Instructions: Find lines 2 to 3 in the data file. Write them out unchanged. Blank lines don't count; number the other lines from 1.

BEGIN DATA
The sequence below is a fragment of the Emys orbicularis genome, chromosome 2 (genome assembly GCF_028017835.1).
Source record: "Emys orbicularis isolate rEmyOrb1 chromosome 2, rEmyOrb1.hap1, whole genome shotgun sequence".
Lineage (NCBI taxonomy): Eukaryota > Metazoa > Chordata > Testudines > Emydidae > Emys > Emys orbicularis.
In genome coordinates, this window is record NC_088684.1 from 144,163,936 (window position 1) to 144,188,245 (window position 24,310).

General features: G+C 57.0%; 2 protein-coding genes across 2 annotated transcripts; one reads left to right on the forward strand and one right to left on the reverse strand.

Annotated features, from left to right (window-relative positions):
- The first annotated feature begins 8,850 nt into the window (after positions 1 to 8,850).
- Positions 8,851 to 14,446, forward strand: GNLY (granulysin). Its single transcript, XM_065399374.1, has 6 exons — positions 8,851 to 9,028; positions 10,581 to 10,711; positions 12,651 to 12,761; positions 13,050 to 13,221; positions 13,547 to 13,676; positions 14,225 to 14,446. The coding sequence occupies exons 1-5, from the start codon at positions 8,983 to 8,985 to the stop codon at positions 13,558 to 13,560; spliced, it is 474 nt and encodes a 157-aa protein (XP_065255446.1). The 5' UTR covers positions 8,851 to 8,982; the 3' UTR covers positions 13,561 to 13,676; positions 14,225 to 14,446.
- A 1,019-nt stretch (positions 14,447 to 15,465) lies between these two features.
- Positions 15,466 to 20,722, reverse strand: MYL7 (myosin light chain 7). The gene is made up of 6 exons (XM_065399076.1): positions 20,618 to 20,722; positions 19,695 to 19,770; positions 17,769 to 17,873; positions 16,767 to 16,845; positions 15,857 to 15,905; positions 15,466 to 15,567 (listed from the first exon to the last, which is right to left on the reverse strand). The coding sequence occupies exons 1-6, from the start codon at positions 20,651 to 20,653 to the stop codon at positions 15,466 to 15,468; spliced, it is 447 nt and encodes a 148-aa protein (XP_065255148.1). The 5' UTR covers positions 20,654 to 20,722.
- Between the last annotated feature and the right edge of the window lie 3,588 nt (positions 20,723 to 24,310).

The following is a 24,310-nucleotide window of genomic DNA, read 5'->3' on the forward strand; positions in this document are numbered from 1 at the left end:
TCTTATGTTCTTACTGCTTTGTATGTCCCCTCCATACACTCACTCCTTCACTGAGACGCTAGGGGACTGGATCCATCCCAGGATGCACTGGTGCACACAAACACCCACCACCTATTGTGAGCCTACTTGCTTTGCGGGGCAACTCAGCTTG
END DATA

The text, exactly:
Source record: "Emys orbicularis isolate rEmyOrb1 chromosome 2, rEmyOrb1.hap1, whole genome shotgun sequence".
Lineage (NCBI taxonomy): Eukaryota > Metazoa > Chordata > Testudines > Emydidae > Emys > Emys orbicularis.